5

I'm using the GetOpenFileName API, or in my case MFC's CFileDialog to open files, pretty much like it's shown here (except for a single file selection -- i.e. I provided my own longer buffer in m_ofn.lpstrFile.)

It works fine, except when a user picks a file whose path becomes longer than MAX_PATH - 1 (or 259) characters. In that case the following happens:

  • On my Windows 8.1, it converts the user selected path into an archaic 8.3 short file format: "C:\TESTDE~1\NEWFOL~1"

  • On Windows XP I can't even select anything, I get this:

enter image description here

So I'm curious, since the OS itself supports long Unicode paths, prefixed with \\?\ (including XP) is there any way to coax GetOpenFileName to return paths in that format as well and not be limited by 259 characters?

  • Did you use OFN_LONGNAMES? – Marius Bancila Jun 2 '14 at 7:30
  • @MariusBancila: read the documentation. OFN_LONGNAMES only applies to an old-style dialog to turn off 8.3 filenames. It does not enable the dialog to use `\\?`. – Remy Lebeau Jun 2 '14 at 16:19
4

Windows file dialogs, even the new Vista IFileDialog, will not return file names longer than MAX_PATH.

  • 1
    \\?\ only applies to low-level file I\O functions, like CreateFile(). It does not apply to higher level APIs, like Shell interfaces and dialogs. – Remy Lebeau Jun 2 '14 at 16:21
  • That is a choice made by the implementors of the shell and associated dialogs. It is plausible that they may have elected to allow these dialogs to return `\\?` escaped file names. But they did not. – David Heffernan Jun 2 '14 at 16:25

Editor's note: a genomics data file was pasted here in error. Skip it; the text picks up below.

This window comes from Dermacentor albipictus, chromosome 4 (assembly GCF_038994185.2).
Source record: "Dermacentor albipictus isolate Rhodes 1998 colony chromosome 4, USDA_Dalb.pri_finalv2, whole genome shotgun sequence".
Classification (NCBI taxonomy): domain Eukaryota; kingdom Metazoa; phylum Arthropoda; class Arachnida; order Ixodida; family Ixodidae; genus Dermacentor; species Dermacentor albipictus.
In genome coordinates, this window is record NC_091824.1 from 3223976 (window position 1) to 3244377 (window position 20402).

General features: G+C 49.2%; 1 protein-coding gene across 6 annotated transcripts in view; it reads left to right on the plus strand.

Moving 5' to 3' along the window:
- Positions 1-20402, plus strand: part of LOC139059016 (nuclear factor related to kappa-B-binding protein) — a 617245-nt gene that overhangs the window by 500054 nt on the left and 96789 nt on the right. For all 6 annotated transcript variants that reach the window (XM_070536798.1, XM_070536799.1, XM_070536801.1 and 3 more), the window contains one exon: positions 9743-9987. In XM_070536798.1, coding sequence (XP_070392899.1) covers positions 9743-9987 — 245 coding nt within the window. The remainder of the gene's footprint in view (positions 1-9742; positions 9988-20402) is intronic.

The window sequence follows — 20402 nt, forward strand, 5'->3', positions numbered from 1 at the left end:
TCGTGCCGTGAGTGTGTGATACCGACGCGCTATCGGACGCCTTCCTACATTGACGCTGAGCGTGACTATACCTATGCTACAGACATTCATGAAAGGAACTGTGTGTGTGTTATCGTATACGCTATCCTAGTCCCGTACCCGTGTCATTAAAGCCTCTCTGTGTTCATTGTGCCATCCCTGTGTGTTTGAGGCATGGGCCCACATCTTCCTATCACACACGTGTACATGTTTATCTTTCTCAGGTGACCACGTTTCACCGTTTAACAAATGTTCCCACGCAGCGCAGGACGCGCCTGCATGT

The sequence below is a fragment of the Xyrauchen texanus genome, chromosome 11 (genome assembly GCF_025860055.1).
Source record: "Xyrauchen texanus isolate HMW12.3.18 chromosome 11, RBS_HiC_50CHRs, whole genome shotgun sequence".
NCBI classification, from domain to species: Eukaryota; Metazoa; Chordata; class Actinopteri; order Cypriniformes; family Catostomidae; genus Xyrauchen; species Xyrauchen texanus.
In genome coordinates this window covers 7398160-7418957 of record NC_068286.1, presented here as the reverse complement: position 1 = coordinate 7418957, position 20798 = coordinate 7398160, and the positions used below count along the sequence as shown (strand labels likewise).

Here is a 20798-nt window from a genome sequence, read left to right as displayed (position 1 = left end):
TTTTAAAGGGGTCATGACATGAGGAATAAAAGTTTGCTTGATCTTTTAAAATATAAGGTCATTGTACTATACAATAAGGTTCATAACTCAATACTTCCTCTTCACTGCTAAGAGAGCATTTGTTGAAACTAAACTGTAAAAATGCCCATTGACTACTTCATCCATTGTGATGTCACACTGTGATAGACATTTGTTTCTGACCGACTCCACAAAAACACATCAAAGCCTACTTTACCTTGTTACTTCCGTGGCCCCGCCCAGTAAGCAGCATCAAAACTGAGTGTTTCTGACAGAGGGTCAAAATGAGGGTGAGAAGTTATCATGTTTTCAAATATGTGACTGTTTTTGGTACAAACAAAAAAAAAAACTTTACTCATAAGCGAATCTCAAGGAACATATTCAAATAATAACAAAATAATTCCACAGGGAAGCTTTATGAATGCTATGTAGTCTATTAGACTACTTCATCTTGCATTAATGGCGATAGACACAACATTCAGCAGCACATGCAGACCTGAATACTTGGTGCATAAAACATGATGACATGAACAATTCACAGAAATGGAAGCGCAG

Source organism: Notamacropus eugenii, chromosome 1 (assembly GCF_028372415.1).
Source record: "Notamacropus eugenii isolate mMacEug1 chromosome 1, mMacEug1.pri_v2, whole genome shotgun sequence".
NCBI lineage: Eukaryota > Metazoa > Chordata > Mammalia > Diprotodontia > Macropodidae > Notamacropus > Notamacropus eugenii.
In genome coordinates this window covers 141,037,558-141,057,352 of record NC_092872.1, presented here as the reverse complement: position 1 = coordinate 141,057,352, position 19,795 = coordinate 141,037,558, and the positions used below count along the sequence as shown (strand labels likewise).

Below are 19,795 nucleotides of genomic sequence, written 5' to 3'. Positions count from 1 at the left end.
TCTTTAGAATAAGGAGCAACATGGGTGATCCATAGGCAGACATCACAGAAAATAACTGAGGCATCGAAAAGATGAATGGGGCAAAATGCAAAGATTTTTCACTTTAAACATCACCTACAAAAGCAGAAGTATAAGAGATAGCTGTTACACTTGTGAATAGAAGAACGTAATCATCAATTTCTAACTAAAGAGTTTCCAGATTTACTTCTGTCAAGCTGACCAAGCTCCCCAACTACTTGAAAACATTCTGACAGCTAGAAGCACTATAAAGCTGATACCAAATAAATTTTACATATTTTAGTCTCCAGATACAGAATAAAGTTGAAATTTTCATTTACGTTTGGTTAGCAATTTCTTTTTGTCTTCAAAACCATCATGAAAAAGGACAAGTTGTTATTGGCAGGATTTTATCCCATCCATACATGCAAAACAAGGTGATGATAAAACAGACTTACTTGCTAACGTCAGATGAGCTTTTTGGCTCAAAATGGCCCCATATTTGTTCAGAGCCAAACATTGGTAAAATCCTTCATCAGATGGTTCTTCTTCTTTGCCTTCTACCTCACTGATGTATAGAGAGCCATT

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    I think this quote sums it up: "The shell and the file system have different requirements. It is possible to create a path with the Windows API that the shell user interface is not able to interpret properly". \\?\ only applies to the file system, not to the UI. Sure, UI implementors could support the syntax, but they don't. Different layers of programming. – Remy Lebeau Jun 2 '14 at 16:31
  • Layers don't come into it. They just chose not to support `\\?`. – David Heffernan Jun 2 '14 at 16:32
  • Windows 10 insider builds now have a group policy that allows > MAX_PATH paths even without the \\?\ prefix and Explorer is going to support them so things will change at some point... – Anders Feb 12 '17 at 21:42

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